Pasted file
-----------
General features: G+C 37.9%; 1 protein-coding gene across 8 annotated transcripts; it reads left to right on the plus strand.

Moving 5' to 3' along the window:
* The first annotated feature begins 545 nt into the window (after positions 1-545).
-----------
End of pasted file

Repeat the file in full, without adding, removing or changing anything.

General features: G+C 37.9%; 1 protein-coding gene across 8 annotated transcripts; it reads left to right on the plus strand.

Moving 5' to 3' along the window:
* The first annotated feature begins 545 nt into the window (after positions 1-545).